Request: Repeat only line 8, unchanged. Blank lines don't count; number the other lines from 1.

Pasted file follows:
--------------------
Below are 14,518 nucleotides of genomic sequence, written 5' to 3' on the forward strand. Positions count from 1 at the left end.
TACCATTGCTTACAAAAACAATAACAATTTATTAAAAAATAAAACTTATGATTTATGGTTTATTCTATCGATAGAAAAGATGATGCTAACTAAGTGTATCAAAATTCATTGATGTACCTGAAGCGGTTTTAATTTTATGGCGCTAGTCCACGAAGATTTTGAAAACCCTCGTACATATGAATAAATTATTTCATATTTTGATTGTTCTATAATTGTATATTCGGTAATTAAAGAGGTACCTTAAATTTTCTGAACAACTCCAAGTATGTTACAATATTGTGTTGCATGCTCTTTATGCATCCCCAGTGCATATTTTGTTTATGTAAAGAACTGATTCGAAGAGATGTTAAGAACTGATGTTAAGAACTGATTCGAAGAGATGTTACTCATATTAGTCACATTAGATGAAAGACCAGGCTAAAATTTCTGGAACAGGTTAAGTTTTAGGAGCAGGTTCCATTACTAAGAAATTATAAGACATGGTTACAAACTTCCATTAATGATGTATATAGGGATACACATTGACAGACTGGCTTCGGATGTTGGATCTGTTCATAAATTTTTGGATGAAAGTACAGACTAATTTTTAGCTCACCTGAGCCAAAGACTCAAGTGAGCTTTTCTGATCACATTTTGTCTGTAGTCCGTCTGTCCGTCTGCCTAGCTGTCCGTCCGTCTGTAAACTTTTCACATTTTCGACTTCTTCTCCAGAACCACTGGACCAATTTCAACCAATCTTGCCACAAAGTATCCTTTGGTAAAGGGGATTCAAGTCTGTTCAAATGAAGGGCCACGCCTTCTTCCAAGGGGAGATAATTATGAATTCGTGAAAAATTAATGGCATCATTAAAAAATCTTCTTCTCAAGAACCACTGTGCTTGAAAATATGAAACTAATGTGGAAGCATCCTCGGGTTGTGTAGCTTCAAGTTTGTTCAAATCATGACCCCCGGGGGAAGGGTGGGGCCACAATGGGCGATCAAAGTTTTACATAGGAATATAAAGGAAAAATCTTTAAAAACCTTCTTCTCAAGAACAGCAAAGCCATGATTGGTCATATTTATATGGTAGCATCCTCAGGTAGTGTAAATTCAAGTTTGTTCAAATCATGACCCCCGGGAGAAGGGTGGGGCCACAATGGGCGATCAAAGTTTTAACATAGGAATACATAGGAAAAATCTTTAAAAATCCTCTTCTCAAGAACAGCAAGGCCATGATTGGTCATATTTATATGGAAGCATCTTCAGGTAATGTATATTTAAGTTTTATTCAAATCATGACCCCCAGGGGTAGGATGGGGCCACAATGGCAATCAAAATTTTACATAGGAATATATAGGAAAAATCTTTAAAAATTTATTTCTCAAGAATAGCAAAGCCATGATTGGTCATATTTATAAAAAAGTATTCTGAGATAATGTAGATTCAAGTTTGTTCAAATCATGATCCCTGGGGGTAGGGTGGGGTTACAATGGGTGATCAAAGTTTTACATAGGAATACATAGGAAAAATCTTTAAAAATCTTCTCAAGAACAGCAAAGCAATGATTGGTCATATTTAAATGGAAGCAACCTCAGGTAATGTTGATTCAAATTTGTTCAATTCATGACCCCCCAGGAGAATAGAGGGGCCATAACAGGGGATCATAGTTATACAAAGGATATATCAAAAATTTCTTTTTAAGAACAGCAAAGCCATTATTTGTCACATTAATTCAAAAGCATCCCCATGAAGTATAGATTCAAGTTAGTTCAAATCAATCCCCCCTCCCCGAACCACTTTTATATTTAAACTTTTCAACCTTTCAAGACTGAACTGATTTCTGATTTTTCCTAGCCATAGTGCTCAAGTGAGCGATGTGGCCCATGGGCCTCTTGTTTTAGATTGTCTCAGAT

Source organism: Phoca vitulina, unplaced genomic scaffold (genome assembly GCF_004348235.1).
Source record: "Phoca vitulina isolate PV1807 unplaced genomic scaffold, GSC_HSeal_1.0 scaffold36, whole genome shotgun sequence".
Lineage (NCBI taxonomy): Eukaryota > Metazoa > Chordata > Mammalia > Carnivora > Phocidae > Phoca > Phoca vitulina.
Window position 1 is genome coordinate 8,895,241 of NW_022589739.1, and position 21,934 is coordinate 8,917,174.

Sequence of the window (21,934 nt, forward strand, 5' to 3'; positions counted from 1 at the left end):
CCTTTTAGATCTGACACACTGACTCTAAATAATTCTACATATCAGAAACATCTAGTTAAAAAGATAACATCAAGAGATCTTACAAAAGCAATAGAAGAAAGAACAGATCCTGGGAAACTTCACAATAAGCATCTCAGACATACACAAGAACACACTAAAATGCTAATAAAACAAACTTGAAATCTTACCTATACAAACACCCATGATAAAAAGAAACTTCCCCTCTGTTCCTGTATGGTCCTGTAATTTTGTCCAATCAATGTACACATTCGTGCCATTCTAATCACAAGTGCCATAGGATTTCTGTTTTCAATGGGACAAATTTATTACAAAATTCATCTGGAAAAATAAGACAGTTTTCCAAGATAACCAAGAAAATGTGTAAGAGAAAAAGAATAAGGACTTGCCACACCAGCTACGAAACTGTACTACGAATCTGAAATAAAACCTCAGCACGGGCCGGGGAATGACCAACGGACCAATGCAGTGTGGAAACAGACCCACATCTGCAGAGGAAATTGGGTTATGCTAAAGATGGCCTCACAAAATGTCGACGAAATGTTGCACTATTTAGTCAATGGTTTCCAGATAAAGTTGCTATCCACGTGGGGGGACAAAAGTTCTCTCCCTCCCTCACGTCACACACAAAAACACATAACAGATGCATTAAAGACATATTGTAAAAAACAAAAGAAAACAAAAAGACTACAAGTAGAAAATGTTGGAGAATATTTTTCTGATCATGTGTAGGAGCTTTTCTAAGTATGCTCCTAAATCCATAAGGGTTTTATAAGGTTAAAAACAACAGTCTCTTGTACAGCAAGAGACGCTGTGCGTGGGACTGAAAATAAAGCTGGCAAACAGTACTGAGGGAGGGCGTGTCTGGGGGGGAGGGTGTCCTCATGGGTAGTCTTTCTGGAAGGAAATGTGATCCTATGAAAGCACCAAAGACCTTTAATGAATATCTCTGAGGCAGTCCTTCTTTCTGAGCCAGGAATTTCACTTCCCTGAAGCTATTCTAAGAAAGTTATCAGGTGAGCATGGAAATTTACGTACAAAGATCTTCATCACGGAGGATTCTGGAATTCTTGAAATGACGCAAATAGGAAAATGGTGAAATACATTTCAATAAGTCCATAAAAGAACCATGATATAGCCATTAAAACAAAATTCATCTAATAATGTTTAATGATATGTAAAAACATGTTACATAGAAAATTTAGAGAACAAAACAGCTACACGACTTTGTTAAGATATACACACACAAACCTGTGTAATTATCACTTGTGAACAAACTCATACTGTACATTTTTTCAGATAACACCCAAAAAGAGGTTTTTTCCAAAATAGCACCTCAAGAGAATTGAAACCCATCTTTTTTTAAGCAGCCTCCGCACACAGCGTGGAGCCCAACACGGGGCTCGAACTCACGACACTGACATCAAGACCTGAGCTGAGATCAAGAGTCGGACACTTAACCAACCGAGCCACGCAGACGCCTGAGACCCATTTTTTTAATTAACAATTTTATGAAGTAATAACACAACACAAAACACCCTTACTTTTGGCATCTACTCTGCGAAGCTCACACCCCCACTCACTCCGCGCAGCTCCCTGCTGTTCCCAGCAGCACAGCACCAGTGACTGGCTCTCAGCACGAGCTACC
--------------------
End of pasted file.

CCTTTTAGATCTGACACACTGACTCTAAATAATTCTACATATCAGAAACATCTAGTTAAAAAGATAACATCAAGAGATCTTACAAAAGCAATAGAAGAAAGAACAGATCCTGGGAAACTTCACAATAAGCATCTCAGACATACACAAGAACACACTAAAATGCTAATAAAACAAACTTGAAATCTTACCTATACAAACACCCATGATAAAAAGAAACTTCCCCTCTGTTCCTGTATGGTCCTGTAATTTTGTCCAATCAATGTACACATTCGTGCCATTCTAATCACAAGTGCCATAGGATTTCTGTTTTCAATGGGACAAATTTATTACAAAATTCATCTGGAAAAATAAGACAGTTTTCCAAGATAACCAAGAAAATGTGTAAGAGAAAAAGAATAAGGACTTGCCACACCAGCTACGAAACTGTACTACGAATCTGAAATAAAACCTCAGCACGGGCCGGGGAATGACCAACGGACCAATGCAGTGTGGAAACAGACCCACATCTGCAGAGGAAATTGGGTTATGCTAAAGATGGCCTCACAAAATGTCGACGAAATGTTGCACTATTTAGTCAATGGTTTCCAGATAAAGTTGCTATCCACGTGGGGGGACAAAAGTTCTCTCCCTCCCTCACGTCACACACAAAAACACATAACAGATGCATTAAAGACATATTGTAAAAAACAAAAGAAAACAAAAAGACTACAAGTAGAAAATGTTGGAGAATATTTTTCTGATCATGTGTAGGAGCTTTTCTAAGTATGCTCCTAAATCCATAAGGGTTTTATAAGGTTAAAAACAACAGTCTCTTGTACAGCAAGAGACGCTGTGCGTGGGACTGAAAATAAAGCTGGCAAACAGTACTGAGGGAGGGCGTGTCTGGGGGGGAGGGTGTCCTCATGGGTAGTCTTTCTGGAAGGAAATGTGATCCTATGAAAGCACCAAAGACCTTTAATGAATATCTCTGAGGCAGTCCTTCTTTCTGAGCCAGGAATTTCACTTCCCTGAAGCTATTCTAAGAAAGTTATCAGGTGAGCATGGAAATTTACGTACAAAGATCTTCATCACGGAGGATTCTGGAATTCTTGAAATGACGCAAATAGGAAAATGGTGAAATACATTTCAATAAGTCCATAAAAGAACCATGATATAGCCATTAAAACAAAATTCATCTAATAATGTTTAATGATATGTAAAAACATGTTACATAGAAAATTTAGAGAACAAAACAGCTACACGACTTTGTTAAGATATACACACACAAACCTGTGTAATTATCACTTGTGAACAAACTCATACTGTACATTTTTTCAGATAACACCCAAAAAGAGGTTTTTTCCAAAATAGCACCTCAAGAGAATTGAAACCCATCTTTTTTTAAGCAGCCTCCGCACACAGCGTGGAGCCCAACACGGGGCTCGAACTCACGACACTGACATCAAGACCTGAGCTGAGATCAAGAGTCGGACACTTAACCAACCGAGCCACGCAGACGCCTGAGACCCATTTTTTTAATTAACAATTTTATGAAGTAATAACACAACACAAAACACCCTTACTTTTGGCATCTACTCTGCGAAGCTCACACCCCCACTCACTCCGCGCAGCTCCCTGCTGTTCCCAGCAGCACAGCACCAGTGACTGGCTCTCAGCACGAGCTACC